MARQUETTE — The unseasonable weather has kept the ice off Lake Superior so far this year, but it’s never too early to think about ice safety.
U.S. Coast Guard personnel at the Marquette station are reminding citizens how to stay safe when the ice does make its way back into the area. One of the best tools to remember how to be properly prepared is the acronym “I.C.E.”
“I.C.E. stands for information, clothing, and equipment,” said Boatswain’s Mate Second Class Timothy Koscielny at the U.S. Coast Guard Station in Marquette. “So information you want to gather before going out on the ice is the weather — even for the past week — and upcoming weather. [For] clothing, you want to make sure that it’s bright in color. That way it makes it easier for rescuers to locate you. You need to make sure that it’s going to be warm. Think about if you do fall in the ice; is that clothing going to keep you warm in the water? [For] equipment, we’re looking to try to enforce and make sure people keep life jackets with them, [and] preferably wear them on the ice.”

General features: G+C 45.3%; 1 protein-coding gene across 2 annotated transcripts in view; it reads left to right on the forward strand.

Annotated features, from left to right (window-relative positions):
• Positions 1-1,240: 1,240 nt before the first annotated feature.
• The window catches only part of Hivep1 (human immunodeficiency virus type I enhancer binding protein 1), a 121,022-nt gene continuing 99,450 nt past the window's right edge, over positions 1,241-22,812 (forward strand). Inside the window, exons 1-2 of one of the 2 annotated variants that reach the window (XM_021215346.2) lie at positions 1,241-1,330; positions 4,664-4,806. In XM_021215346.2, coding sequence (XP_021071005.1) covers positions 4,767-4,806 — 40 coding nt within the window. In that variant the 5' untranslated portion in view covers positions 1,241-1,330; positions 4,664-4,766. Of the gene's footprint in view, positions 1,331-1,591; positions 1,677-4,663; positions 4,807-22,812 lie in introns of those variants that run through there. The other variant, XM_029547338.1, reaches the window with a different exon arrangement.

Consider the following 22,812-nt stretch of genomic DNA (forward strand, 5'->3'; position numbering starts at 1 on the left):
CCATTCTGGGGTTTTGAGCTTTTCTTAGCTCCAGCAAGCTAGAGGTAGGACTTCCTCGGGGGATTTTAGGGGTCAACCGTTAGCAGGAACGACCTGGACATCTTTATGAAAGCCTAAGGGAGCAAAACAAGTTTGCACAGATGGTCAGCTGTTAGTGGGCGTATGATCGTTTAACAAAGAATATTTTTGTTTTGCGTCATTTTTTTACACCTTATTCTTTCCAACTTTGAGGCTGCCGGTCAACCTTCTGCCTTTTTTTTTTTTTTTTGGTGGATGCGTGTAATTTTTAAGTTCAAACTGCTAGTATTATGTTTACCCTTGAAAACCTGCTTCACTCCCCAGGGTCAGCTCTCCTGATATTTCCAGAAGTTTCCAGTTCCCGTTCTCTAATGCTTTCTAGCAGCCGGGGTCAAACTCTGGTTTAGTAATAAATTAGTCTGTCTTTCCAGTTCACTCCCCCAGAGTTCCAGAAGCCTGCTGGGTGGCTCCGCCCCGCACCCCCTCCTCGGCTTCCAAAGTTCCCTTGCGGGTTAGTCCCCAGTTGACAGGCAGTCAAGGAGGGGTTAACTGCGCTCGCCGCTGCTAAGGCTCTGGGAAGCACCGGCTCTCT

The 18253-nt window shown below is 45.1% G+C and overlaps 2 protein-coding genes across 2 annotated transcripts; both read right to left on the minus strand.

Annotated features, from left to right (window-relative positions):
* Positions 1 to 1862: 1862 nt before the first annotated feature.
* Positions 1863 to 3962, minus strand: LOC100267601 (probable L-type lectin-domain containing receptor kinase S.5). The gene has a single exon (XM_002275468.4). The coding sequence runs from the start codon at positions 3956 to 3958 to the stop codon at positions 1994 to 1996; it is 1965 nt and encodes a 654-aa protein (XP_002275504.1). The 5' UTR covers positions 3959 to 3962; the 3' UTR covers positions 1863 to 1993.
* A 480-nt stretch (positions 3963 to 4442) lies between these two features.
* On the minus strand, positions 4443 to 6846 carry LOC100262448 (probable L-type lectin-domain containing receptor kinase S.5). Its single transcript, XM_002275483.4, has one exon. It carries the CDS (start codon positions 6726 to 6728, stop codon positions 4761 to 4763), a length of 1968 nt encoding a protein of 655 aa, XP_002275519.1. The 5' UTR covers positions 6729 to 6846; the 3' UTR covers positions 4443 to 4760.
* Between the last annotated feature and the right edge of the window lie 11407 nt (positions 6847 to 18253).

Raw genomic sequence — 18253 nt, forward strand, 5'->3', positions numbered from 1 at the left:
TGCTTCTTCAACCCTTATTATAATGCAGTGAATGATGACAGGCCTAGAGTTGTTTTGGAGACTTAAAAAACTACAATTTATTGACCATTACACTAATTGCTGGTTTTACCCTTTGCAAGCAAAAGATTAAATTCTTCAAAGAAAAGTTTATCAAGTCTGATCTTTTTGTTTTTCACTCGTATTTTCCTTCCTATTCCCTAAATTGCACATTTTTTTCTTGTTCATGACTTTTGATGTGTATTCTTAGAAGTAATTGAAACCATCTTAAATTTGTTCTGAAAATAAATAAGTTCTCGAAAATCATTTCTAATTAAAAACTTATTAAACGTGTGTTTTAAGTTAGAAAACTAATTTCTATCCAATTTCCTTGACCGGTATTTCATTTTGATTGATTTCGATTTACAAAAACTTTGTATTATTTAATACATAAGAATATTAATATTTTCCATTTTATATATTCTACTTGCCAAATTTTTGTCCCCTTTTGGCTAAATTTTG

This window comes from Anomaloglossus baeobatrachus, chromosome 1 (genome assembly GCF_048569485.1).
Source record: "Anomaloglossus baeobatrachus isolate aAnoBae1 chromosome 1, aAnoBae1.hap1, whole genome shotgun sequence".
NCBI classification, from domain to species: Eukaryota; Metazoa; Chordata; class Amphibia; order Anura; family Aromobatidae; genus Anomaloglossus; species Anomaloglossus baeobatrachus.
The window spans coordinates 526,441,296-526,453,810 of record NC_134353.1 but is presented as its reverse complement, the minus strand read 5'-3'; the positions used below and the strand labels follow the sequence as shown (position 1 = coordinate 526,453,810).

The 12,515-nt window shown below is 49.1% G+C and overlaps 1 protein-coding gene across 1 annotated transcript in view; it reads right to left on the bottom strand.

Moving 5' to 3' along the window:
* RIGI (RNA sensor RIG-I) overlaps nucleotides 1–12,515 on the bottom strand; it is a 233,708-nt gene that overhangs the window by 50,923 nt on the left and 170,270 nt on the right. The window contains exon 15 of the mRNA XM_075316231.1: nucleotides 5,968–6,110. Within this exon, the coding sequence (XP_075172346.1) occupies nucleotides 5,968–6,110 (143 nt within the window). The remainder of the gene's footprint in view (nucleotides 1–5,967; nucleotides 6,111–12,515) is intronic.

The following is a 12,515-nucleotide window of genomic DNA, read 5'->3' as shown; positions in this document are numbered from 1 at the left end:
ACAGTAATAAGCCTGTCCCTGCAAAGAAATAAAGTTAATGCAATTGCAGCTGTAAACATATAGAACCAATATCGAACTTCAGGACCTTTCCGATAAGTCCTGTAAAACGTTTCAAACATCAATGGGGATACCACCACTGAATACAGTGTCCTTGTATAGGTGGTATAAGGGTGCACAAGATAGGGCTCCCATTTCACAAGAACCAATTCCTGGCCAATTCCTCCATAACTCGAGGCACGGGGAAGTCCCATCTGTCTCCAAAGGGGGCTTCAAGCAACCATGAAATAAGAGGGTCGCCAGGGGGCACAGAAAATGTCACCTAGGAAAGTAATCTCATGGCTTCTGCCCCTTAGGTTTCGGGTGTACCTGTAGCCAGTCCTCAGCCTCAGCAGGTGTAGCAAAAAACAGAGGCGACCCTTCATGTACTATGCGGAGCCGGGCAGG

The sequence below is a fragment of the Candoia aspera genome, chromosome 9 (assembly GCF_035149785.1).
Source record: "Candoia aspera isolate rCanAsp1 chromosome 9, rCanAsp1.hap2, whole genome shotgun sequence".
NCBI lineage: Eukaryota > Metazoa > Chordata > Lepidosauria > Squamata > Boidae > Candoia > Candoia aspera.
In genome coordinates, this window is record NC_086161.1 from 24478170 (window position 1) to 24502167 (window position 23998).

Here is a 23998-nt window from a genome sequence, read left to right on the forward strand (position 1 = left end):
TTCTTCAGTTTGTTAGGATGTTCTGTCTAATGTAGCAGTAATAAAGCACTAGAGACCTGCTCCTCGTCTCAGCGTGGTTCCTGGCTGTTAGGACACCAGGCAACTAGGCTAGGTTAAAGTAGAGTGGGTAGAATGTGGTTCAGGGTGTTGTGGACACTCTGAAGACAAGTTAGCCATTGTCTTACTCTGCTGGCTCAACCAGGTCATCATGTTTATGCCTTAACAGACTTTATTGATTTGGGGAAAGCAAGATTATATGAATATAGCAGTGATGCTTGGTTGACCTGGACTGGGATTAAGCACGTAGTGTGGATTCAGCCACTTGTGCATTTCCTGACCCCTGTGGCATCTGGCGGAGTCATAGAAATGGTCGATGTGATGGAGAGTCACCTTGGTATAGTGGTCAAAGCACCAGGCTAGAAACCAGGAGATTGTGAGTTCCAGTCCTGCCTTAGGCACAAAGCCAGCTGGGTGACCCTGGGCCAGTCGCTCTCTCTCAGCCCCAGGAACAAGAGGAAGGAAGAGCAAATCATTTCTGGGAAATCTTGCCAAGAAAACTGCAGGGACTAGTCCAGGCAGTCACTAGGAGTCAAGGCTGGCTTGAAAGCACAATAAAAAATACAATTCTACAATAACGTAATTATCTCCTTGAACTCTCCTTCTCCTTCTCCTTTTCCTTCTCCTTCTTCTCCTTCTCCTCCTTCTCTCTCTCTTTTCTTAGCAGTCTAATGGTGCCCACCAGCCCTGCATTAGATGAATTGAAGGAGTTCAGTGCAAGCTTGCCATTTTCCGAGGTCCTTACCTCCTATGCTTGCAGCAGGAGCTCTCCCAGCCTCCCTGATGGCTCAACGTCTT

Carrying ice picks or screwdrivers can help get a grip on the ice in an emergency situation. Whistles, flares, marine radios, and personal locator beacons are all important tools that could help rescuers locate a lost boater or ice adventurer.
One of the keys to staying safe is being aware of potentially hazardous surroundings.
“When ice does form and you do get those warm days, people tend to set up ice shanties still, and they’ll still be sitting in their shanty when there’s a puddle of water essentially sitting on the ice ten feet from them,” added Koscielny. “Signs of weak ice could be that puddle.”
Citizens are encouraged to call their local Coast Guard station if they have any questions about equipment or other ice safety precautions.